Q: How involved was the president himself?
The director of the Office of Management and Budget set aside a certain amount of money that could be used either to increase funding for existing programs or launch new initiatives. The various policy offices within the White House were able to propose to the president initiatives that would be paid for out of this pot of money. It’s really in the budget process that occurs toward the end of the year in which the president became most involved and most aware of the National Nanotechnology Initiative.
This was identified as one of the areas that he would highlight prior to the release of the budget, so he did a speech on this at Caltech. He also decided to include it in the State of the Union, and he got really interested in this. In fact, the speechwriters tried to take out the reference to nanotechnology because Clinton’s State of the Union addresses always ran long. He said, “No, I want to leave it in there.” He also started talking about nanotechnology in other contexts. He was giving a speech on health and cancer, and he talked about the potential of nanotechnology to provide earlier diagnosis and better cures. So all the health people came running back to me and said, “How did you get a reference to nanotechnology in the speech on health care and cancer?” I said he’s just internalized this.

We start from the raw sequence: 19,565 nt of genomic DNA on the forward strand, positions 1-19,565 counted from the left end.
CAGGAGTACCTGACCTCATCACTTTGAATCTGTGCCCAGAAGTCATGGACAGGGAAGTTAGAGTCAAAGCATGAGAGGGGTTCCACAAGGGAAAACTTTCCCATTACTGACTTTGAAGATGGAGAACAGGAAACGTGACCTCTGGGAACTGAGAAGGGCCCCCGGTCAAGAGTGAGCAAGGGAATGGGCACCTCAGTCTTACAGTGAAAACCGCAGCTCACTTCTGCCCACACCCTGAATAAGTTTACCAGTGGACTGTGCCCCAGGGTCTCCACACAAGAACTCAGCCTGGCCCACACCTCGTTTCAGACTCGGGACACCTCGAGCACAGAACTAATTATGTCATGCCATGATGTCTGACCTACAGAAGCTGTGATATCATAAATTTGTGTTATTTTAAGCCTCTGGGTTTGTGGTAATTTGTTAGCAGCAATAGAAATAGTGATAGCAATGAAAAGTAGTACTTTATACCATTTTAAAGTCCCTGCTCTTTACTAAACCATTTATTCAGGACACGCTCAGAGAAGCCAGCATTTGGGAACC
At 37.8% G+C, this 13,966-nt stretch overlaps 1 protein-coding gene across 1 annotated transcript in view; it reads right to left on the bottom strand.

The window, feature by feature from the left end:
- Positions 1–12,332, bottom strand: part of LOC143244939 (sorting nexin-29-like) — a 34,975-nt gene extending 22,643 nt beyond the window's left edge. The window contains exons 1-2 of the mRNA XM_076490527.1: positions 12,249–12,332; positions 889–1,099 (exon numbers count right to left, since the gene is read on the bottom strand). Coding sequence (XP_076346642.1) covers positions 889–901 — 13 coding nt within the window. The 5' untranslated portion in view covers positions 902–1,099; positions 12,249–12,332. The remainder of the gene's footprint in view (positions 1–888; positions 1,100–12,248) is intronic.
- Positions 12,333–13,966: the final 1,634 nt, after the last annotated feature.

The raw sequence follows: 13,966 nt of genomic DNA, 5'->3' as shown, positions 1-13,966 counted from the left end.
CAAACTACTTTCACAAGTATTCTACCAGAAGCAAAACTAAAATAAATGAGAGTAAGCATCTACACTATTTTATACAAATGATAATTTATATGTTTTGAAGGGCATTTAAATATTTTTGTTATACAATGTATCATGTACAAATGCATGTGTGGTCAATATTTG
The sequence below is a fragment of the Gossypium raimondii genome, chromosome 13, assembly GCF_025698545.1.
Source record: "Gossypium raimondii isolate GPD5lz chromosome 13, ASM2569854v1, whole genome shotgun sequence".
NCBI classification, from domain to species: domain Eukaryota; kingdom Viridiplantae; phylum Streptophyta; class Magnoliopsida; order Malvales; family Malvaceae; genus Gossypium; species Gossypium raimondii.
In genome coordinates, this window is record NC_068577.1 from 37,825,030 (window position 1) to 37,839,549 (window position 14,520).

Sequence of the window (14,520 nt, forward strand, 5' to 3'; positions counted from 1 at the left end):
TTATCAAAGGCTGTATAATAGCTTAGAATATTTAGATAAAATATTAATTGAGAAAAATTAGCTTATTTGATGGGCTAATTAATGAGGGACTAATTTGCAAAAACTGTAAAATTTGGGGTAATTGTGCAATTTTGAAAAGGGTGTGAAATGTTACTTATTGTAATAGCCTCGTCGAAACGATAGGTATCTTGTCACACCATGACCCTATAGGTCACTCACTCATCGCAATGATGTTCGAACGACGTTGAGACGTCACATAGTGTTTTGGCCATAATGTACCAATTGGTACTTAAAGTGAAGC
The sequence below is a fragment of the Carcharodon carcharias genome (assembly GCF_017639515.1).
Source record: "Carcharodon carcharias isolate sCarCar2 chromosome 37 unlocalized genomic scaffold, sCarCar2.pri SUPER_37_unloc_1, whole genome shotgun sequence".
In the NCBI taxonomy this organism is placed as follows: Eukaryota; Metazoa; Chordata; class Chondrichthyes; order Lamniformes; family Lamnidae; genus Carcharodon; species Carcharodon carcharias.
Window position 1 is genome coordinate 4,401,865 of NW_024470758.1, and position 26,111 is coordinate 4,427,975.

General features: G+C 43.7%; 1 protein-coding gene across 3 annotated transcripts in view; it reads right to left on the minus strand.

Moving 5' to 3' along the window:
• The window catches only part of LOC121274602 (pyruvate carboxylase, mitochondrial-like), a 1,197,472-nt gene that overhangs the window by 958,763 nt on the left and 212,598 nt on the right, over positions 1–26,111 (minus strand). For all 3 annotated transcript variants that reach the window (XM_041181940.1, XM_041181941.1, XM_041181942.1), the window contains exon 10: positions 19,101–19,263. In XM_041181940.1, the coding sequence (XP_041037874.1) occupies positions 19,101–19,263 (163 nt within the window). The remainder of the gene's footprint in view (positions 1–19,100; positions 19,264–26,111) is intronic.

Q: You helped ensure that Mike Roco, the National Science Foundation’s senior adviser, got to address the Technology Committee of National Science and Technology Council back in 1999. Do you think if that were today, nanotechnology would have connected with the council?